Balaji Vembu Chelli’s debut is a slowly-paced procedural…
Following a journalist in his pursuit of coverage of a natural disaster, The Tremor provides an examination of sensationalism and “fake news”, and the mindset which can generate a dangerous headline. Balaji Vembu Chelli’s debut is a slowly-paced procedural that meanders until it eventually devolves into an absurdist comedy of errors. With rarely anything happening in the film and a protagonist that lacks self-awareness, the film’s only staying power is its focused gaze upon a world craving information – whether real or fake.
Early in The Tremor, there is a long, unbroken POV-shot of a journalist walking towards and through the aftermath of a large earthquake that has devastated a small village. Throughout that shot we see another journalist boasting about his promptness to get coverage of the disaster; a man looking for his family; another person being taken away on a stretcher; a worker on break, with another cleaning up fallen branches; and finally, a dead body. All during this scene is a haunting score by Maarten Visser that amplifies the melancholy and destruction. It’s a chilling encapsulation of the different ways people are involved in a tragedy of this scale.
That scene plays out after an amateur photojournalist (played by Rajeev Anand) gets a tip that an earthquake has hit the nearby village of Kookal. With just a tidbit of information, he puts all his plans on hold with the hope that this could be his big break. Traversing through the mountainous landscape (beautifully captured by Vedaraman Sankaran) with no real sense of where he’s going or how to get there, he is left to his own devices as he tails vehicles and questions locals in the hopes of finding the disaster site.
This is what makes up the majority of The Tremor as the director tries to convey the line between fact and fiction in a world increasingly consumed with the notion of “fake news”. As our protagonist runs into dead end after dead end, the movie slowly reveals its hand to uncover a satire hidden beneath the amateur sleuthing and self-seriousness.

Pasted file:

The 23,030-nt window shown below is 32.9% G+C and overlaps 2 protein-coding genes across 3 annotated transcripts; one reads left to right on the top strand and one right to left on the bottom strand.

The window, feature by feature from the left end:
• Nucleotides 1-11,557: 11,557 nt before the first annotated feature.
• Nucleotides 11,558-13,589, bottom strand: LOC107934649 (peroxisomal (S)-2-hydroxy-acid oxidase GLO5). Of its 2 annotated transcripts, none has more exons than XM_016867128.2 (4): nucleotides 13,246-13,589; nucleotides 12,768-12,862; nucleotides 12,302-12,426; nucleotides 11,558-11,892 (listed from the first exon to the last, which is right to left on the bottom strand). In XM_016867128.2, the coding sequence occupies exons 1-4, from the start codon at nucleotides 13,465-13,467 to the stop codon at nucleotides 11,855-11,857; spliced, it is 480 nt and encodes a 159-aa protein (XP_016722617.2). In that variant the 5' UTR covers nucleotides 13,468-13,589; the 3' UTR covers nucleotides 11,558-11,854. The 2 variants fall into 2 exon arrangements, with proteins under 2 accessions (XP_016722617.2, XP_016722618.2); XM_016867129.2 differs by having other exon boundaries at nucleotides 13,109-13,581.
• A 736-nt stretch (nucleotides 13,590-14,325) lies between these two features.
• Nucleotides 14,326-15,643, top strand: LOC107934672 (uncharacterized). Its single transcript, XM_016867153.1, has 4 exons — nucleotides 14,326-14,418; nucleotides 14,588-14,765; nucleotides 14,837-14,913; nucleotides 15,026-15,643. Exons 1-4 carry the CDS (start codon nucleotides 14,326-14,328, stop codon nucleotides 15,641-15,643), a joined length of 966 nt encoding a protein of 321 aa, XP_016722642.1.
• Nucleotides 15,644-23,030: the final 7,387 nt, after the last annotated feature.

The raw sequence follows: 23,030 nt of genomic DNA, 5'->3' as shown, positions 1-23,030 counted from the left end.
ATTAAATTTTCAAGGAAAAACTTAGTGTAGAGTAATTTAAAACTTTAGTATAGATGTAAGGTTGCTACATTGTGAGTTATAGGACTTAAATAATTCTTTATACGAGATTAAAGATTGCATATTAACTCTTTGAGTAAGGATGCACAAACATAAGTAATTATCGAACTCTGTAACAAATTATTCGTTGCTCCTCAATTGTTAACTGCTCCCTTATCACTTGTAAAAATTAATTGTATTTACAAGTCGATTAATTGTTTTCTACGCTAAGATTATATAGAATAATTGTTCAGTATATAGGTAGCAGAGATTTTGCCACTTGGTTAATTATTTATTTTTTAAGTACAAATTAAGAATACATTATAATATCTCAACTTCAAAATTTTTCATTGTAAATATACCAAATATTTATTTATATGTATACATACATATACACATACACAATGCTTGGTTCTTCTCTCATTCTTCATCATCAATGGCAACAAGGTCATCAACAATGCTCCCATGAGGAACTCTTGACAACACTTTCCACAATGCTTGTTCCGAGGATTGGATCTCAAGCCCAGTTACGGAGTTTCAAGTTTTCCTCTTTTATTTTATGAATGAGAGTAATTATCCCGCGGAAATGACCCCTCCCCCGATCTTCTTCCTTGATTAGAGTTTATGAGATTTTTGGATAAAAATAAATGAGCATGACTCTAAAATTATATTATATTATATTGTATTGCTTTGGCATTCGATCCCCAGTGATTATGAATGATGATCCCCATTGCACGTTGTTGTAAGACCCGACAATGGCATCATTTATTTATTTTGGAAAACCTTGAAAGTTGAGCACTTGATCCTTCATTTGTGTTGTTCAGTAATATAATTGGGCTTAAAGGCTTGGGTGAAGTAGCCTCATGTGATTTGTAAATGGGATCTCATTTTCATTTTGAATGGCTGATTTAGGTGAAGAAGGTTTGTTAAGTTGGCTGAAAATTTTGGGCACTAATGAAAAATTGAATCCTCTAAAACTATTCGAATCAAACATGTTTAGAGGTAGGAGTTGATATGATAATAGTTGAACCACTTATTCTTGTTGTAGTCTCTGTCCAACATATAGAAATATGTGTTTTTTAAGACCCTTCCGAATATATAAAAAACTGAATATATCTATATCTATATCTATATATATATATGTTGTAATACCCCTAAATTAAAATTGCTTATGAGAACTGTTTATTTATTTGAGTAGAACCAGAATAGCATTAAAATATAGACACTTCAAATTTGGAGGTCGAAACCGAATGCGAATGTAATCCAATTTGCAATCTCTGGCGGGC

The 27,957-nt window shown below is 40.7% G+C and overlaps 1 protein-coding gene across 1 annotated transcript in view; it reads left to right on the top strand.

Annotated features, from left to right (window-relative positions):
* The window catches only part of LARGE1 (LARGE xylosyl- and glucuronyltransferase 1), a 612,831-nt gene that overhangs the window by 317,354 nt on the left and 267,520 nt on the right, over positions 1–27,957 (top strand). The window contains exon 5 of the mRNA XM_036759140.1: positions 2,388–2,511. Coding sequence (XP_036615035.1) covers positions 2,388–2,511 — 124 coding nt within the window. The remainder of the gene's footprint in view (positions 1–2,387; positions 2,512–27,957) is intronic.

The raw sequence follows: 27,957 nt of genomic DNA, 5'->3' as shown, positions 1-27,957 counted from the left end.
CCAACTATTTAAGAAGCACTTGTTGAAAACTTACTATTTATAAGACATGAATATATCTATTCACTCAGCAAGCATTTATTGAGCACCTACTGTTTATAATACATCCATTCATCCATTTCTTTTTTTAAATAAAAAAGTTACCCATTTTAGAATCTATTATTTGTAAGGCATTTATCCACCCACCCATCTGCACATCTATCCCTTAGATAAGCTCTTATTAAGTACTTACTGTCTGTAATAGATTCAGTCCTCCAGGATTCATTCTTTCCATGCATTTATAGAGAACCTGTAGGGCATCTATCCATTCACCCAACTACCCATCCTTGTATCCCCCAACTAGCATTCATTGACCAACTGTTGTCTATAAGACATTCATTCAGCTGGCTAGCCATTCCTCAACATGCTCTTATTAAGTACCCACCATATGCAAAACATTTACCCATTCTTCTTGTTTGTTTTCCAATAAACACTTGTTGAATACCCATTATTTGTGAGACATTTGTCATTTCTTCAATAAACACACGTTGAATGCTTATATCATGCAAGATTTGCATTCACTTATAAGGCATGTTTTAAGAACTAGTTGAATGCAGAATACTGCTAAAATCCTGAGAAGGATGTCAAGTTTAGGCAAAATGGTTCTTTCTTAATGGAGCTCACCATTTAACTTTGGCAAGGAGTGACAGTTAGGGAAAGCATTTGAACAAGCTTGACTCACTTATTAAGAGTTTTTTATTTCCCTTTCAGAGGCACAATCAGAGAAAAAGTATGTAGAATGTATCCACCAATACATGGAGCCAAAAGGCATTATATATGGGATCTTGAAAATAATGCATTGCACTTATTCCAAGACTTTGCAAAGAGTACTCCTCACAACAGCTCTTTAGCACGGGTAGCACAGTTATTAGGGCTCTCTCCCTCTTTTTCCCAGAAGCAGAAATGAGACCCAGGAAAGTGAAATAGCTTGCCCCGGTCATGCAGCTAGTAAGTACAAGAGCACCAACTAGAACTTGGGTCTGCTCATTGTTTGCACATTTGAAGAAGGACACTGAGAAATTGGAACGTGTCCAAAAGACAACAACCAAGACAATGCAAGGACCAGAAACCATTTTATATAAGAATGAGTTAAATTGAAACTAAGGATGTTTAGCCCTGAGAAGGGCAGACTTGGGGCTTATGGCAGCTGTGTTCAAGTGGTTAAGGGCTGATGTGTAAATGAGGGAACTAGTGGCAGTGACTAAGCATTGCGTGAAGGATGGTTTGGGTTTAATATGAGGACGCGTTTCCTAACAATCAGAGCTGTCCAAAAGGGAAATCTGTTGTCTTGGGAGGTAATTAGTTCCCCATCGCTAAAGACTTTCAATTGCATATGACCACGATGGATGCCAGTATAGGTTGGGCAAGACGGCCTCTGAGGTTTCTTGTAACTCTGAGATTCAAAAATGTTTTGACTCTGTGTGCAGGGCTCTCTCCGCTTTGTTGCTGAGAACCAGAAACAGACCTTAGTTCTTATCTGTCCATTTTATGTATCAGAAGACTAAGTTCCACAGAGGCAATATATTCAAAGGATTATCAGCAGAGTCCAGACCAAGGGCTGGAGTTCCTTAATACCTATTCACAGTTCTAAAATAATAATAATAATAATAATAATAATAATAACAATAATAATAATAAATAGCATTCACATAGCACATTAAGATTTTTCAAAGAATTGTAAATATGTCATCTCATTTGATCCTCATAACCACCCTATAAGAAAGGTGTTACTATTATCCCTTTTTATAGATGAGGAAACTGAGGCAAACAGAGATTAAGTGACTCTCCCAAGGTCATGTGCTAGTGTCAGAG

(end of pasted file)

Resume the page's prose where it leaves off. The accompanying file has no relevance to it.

Essentially divided into two tonally different halves, there is an admirable quality to how Balaji Vembu Chelli unwraps everything. Increasingly more irate as the day goes on, Anand’s performance as the photojournalist desperate for a great story ends up being the glue that holds The Tremor together. As the film fractures, much like the earthquake itself, there’s a reliance on the main character to find something to latch onto or his entire pursuit will have been for nothing. This is where the movie struggles most in trying to keep itself interesting. It’s a short film (running at 70 minutes) but once the movie starts emphasizing its main point – what information is real and what is not – the only thing left is for the film to explore the desire for something sensationalist. At which point it’s already kind of done that too.
However, even by this point, it becomes clear that the only message which both the director and main character seem interested in is the desire to create something out of nothing. With this in mind, The Tremor actually does have some interesting ways of using cinema to demonstrate how easy it is to make nothing feel substantial. The first half of the film consists of long shots of Anand’s character fixating on anything that stands out, much in the way that audiences do when watching horror films like Paranormal Activity where what matters is the small occurences within the frame. Layered on top of that is a score that emphasizes urgency and dramatizes every moment of pursuit, even when what’s being teased as the result is just a tiny bit of information.
When The Tremor ditches its dramatized presentation of the pursuit of facts, it also reveals the birth of fake news. It becomes a movie about desparation. Instead of maintaining the weight on the shoulders of the photojournalist, it pokes fun at his plight. Where the film could have explored its own ideas of tragedy being mined for selfish reasons – and it even offers more for the journalist to cover – it instead has a character with one goal trapped in a tunnel towards it. He will get his story whether it’s true or not. The only forward momentum ends up being the daylight disappearing, with ideas already presented and cemented into the audience well before the night arrives. The Tremor isn’t particularly engaging but it does offer a tantalizing look at how the truth can be bent and twisted into something radically false for one’s own benefit – even when all the facts stand in the way.